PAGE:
The $660 million commuter car park scandal is proof of the need for a federal anti-corruption body, Labor leader Anthony Albanese has said, as he slammed the scheme as a "total disgrace".
Labor has stepped up its attack on the Morrison government in the wake of an Auditor-General's report exposing a litany of problems with a fund which formed a major part of the Coalition's 2019 federal election campaign.
Urban Infrastructure Minister Paul Fletcher and his department have defended their conduct, but have accepted all six of the recommendations from the watchdog's report.
Among the findings in the 104-page audit report was that the process to select projects for funding was not "demonstrably merit based" - with none of the 47 chosen proposals recommended by the transport and infrastructure department.
More than three-quarters of commuter car park sites were in Coalition-held seats, with 64 per cent located in Melbourne - two and a half times the number in Sydney.
State governments and local councils weren't consulted despite their knowledge of local transport needs. Ten sites weren't located next to train stations, despite the purpose of the fund being to encourage commuters to park and then ride public transport.
Speaking to reporters in Parliament House on Tuesday, Mr Albanese, who is a former transport and infrastructure minister, described the commuter car park scheme as a "debacle".
"This scandal has everything," he said.
"Ineligible projects, projects being funded without actually being delivered, the political targeting of projects, and spreadsheets between the Prime Minister's office and the minister's office."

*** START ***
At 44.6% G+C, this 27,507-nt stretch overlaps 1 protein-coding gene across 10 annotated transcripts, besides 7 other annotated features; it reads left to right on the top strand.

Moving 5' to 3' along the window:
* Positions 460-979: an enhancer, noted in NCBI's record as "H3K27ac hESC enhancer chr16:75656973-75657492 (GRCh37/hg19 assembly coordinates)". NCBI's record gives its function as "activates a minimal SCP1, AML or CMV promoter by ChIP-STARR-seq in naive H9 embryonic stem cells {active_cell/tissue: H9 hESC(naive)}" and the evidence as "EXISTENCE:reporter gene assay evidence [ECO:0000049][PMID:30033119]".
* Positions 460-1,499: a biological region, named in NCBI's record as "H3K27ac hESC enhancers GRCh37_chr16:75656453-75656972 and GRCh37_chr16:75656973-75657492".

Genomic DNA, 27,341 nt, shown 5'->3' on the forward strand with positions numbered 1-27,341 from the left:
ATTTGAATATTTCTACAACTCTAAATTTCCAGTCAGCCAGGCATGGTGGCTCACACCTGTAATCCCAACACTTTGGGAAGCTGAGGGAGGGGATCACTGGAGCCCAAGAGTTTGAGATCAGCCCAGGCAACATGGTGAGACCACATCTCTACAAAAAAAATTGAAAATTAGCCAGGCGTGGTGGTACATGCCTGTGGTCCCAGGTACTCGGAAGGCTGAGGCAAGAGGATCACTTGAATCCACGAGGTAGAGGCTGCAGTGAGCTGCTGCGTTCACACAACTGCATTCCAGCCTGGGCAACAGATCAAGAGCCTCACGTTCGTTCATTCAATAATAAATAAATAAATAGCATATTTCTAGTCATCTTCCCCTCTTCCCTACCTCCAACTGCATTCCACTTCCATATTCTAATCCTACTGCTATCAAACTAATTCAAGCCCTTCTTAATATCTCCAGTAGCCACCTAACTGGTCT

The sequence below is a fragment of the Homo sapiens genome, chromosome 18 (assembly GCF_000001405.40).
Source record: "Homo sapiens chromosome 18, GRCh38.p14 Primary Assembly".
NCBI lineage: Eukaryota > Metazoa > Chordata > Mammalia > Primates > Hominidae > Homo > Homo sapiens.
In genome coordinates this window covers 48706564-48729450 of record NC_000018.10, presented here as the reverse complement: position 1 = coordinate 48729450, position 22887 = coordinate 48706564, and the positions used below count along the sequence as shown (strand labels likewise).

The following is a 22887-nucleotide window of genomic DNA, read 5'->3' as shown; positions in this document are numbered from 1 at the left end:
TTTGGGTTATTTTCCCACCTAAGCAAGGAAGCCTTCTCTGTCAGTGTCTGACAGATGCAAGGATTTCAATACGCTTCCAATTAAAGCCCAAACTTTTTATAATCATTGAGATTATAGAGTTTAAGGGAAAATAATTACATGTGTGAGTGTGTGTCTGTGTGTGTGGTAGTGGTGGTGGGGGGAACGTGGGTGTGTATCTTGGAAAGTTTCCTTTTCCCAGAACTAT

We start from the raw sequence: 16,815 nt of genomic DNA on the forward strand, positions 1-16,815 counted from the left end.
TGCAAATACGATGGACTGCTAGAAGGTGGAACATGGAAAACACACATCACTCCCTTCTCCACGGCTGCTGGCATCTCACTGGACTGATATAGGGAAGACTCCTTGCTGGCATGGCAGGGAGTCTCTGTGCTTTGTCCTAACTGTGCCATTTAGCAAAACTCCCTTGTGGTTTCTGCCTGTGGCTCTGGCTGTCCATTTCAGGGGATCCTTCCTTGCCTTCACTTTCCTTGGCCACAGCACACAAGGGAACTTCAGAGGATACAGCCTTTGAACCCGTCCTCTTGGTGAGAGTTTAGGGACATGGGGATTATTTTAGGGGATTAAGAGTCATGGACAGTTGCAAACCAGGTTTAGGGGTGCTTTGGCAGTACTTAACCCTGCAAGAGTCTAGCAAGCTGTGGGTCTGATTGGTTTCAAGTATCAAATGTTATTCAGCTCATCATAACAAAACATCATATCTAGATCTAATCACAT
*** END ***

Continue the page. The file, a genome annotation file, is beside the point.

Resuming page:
"This is a government that got all its priorities wrong. And this program is, quite frankly, a total disgrace. And it's exactly why we need a national integrity commission for this government that is addicted to rorting taxpayer funds."
The commuter car park scandal has again shone a light on how ministers are able to use infrastructure programs to funnel money into target electorates.
Mr Albanese did not respond directly when asked if funding decisions should be left to impartial public servants.
However, he said agencies such as Infrastructure Australia should be there to recommend major projects, while small-scale projects should be funded through local councils.
In an interview on ABC radio on Tuesday, Mr Fletcher defended the role of ministers in selecting projects.
"The process we went through was that ministers, elected officials, made decisions about the delivery of infrastructure projects," Mr Fletcher said.
"The great majority of these projects we took to the 2019 election, and so we came to government with the authority of an election."
The Department of Infrastructure has adopted all six of the Auditor-General's recommendations, including a commitment to improving how it assesses projects to ensure they are eligible and represent value for money.
However, in a letter published in the report, department secretary Simon Atkinson rejected a number of the Auditor-General's findings after being invited to respond to his draft report.
Mr Atkinson disputed the finding that the department's approach to picking projects was "not appropriate", on the grounds that the department considered all of the proposals to be election commitments.
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